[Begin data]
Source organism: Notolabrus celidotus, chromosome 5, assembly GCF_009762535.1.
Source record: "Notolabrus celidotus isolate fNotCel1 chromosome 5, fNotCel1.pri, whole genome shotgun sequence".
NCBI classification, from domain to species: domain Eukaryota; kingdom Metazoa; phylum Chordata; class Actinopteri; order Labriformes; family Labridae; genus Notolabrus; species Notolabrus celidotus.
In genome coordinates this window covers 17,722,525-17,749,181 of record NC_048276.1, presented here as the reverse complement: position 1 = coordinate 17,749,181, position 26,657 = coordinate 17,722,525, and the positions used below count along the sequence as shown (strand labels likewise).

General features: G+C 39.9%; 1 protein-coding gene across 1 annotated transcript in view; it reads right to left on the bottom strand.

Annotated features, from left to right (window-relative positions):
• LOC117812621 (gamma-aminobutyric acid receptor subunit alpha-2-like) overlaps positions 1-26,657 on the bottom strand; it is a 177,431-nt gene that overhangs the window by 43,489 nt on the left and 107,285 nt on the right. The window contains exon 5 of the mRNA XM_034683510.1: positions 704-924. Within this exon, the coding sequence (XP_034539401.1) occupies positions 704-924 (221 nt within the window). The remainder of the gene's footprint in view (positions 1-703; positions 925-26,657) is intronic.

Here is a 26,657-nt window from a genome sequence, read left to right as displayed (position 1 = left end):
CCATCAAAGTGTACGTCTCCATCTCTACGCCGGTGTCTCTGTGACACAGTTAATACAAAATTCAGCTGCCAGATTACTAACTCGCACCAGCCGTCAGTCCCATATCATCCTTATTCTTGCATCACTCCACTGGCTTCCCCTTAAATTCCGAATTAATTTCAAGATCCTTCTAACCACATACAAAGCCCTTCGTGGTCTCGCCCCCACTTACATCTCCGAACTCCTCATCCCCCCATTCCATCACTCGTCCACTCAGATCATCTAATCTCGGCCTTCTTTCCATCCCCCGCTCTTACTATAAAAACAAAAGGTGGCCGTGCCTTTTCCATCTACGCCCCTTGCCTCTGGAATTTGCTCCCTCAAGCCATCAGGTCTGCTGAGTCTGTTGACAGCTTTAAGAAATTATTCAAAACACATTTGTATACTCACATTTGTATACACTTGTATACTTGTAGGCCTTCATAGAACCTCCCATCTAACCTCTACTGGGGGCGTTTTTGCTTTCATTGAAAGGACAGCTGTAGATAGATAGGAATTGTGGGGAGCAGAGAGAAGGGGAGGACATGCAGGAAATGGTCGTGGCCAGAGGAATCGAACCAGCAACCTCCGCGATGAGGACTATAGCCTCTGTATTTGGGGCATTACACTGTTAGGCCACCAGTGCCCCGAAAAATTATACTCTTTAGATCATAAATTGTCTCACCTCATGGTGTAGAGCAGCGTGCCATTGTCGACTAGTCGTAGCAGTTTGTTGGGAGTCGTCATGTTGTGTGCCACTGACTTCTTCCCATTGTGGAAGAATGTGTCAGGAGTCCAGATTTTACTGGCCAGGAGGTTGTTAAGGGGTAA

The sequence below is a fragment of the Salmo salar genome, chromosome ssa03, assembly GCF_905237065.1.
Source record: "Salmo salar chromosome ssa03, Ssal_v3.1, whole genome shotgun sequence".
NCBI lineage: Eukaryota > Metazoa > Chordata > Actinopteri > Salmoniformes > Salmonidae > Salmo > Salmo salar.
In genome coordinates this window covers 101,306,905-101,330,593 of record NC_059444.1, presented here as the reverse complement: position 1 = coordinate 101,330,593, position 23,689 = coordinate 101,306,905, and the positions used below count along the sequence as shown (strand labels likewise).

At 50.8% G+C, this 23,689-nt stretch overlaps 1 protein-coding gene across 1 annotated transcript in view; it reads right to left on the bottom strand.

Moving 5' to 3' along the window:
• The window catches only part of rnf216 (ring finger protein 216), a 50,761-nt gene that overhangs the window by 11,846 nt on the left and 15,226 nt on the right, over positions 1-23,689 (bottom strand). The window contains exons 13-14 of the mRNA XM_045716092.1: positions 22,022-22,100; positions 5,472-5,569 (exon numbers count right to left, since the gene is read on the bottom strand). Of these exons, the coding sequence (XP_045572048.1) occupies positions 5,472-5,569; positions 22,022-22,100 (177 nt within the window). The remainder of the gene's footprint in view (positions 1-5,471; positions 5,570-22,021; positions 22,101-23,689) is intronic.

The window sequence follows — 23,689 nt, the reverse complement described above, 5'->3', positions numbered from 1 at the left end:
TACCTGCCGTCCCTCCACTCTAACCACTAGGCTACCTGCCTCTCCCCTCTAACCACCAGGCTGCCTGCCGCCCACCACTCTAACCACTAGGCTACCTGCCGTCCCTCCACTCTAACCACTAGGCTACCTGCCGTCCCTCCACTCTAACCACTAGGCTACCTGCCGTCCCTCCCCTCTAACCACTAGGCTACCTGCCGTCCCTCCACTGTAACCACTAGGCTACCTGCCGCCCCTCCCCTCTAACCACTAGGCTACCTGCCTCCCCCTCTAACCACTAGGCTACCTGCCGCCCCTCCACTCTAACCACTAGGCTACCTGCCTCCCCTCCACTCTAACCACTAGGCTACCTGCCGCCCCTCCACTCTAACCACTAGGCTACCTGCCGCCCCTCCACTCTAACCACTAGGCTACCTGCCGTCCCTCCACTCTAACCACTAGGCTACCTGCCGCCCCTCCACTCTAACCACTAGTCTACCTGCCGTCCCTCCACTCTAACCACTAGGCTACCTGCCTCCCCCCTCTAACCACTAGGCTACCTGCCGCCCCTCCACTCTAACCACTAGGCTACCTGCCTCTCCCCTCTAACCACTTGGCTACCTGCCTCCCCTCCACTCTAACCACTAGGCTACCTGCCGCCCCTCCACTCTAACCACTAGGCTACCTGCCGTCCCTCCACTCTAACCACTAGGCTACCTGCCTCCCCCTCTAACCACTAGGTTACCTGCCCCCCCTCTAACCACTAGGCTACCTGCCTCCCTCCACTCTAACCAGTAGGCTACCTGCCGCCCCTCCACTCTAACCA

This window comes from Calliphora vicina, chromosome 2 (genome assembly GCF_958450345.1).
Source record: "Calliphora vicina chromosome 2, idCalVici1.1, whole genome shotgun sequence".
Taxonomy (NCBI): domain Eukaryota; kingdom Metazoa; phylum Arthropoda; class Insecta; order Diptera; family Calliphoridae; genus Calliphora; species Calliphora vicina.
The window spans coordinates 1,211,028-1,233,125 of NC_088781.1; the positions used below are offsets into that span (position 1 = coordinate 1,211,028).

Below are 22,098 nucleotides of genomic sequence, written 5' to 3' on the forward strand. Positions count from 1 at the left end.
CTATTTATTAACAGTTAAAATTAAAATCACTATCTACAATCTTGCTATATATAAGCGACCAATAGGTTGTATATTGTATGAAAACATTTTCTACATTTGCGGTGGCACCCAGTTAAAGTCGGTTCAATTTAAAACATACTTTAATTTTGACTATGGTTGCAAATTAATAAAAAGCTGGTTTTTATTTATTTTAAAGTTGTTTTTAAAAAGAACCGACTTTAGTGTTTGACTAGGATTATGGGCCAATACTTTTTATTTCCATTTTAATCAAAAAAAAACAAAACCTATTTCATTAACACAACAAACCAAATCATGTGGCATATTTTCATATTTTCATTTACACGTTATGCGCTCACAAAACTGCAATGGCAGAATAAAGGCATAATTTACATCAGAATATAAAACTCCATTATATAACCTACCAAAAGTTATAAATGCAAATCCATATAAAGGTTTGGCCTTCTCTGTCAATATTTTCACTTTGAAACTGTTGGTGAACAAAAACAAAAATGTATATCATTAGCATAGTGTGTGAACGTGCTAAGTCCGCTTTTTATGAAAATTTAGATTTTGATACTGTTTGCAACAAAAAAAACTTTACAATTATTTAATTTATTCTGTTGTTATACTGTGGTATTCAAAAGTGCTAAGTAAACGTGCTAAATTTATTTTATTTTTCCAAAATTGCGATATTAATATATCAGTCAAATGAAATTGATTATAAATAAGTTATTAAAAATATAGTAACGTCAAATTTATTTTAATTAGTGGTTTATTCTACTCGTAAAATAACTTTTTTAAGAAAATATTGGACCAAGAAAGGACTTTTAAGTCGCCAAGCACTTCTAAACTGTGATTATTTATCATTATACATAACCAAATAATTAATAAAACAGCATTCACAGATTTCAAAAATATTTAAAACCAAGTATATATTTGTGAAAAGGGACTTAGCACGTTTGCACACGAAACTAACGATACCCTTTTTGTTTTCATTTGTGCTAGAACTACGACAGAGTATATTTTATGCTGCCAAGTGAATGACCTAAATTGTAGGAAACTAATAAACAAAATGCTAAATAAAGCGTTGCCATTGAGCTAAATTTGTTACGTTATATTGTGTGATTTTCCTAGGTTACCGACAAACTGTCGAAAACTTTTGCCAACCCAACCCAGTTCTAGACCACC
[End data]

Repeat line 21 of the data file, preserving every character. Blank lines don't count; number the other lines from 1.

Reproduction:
Taxonomy (NCBI): domain Eukaryota; kingdom Metazoa; phylum Arthropoda; class Insecta; order Diptera; family Calliphoridae; genus Calliphora; species Calliphora vicina.